Boston Mayor Martin J. Walsh said Wednesday that the city is keeping a close eye on a “slight uptick” in coronavirus cases, and he urged people to continue to take precautions against it.
“They’re not alarming increases yet, but we are seeing slight increases,” he said. “We are monitoring the data very closely, and we’re working to understand the uptick and what this activity means.”
“What we need to do now is maintain our focus, and that certainly means all of us on a daily basis,” he said. “We have to be clear it’s not time right now to let up. This virus is still here. It’s very much present, and that’s our reality.”
The state Department of Public Health said Wednesday the number of confirmed coronavirus cases climbed by 229, bringing the total to 113,198. The number of deaths rose by 18 to 8,547, the department said.
Officials said 15,693 more people had been tested for the coronavirus, bringing the total number of individuals tested to 1,353,299. The total number of tests administered climbed to 1,781,548.
Wednesday’s report for the first time did not contain a separate count of probable cases and probable deaths from the virus.
Speaking about the virus’s impact on the economy, Walsh said: “Businesses need to continue to follow the reopening guidelines. This has been a tough time for many industries, especially our restaurants as we all know, but another surge could be devastating to them if we have to pull back.”
He suggested that one reason cases might be on the increase was stepped-up testing.
“We continue to expand testing,” he said. “Last week, we had an average of 1,500, almost 1,600 tests . . . given in Boston each day,” he said. That was up 10 percent over the previous week and over 50 percent from earlier in the summer, he said.
Walsh spoke at length about plans for the “most important collective step before us” — the reopening of Boston schools.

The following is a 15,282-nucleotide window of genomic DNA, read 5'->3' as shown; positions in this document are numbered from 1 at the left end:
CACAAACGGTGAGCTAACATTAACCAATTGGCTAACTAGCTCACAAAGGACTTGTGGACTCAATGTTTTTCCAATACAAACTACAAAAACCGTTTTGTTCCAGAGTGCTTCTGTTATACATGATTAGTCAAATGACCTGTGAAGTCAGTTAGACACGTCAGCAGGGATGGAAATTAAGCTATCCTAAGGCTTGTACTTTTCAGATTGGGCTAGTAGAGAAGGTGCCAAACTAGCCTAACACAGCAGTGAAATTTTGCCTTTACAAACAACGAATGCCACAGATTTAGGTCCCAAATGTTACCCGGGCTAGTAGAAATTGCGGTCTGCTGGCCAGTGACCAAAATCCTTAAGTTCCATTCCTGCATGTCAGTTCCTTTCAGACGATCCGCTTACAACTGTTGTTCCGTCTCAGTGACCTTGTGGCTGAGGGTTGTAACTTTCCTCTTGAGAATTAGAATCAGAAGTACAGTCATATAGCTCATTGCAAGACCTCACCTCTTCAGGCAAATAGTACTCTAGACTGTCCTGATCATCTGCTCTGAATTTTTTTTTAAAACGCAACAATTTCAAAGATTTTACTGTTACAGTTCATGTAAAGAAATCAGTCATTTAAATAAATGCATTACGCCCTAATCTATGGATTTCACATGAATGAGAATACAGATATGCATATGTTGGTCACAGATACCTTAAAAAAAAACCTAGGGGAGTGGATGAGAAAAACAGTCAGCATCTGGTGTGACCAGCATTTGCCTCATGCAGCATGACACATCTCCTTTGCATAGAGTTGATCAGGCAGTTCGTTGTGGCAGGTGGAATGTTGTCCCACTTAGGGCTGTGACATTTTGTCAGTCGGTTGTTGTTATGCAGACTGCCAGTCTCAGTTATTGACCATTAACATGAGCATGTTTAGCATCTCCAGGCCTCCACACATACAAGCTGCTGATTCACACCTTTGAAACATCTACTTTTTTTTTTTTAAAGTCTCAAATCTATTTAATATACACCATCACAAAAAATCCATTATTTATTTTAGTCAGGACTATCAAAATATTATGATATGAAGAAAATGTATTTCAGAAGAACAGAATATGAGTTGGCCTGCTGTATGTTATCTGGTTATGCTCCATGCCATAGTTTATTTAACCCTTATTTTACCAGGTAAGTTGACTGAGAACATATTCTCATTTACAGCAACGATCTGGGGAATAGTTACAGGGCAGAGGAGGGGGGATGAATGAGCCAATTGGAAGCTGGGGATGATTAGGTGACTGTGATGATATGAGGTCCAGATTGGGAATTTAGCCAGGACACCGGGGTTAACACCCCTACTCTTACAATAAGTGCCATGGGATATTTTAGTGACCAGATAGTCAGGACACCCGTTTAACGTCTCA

“Keeping everyone safe is our first priority. That means our kids, our families. That means all of our teachers, our staff. That means our community at large. It means, quite honestly, everyone,” he said.
He described numerous steps the schools are taking to prepare for opening, which will occur either with a hybrid model or a period of all-remote learning.
Walsh also spoke about the arrival of college students in Boston, an education mecca, saying he was “especially concerned” about students coming from states that have been harder hit by the coronavirus.
“We’ve asked colleges to share with us their plans for testing and quarantine and safety protocols. We want to see that they’re developing a mechanism to implement and enforce these requirements,” he said. He said many colleges had submitted their information, but some had not so “please provide us with that information.”
He said he was concerned not so much about the colleges, but about the students and whether they would follow rules intended to prevent the virus from spreading to the city.
He said students are supposed to self-quarantine for 14 days before they come to Boston, they’re supposed to get a test within 72 hours of coming and present it on arrival, and then their colleges are expected to quarantine them again.
“We’re hoping that students do this. We’re hoping that students actually quarantine, and they’re not bringing the virus to the city,” he said.
Walsh renewed his exhortations to residents to maintain their vigilance.
He said that at recent baseball games at city parks some spectators were not wearing masks, and he urged people to wear them. “You should be making sure that you’re protecting not just the kids that are playing, but also protecting other people around you,” he said.
“Each of us has the ability and the obligation to protect ourselves and help prevent the spread of any potential outbreak,” he said. “So we’re asking people to continue to wash your hands with soap and warm water. We’re asking people to keep wearing a face covering outside of your home. We’re asking people to keep six feet away from other people as much as possible, particularly if those are not family members. And we’re asking you to avoid large crowds and large gatherings.”
“Compared to much of the United States, we’re certainly a lot better than those states. But it wasn’t that long ago that we were those states,” he said. “It wasn’t that long ago we were getting hundreds, if not thousands, of new cases a day here in the city, in the Commonwealth of Massachusetts. I’m very proud of the work that’s been going on in the city and the way people have been interacting, and I want to thank you for that, and I want to ask you to continue to do that. We know what to do. We’ve been doing it for a long time now.”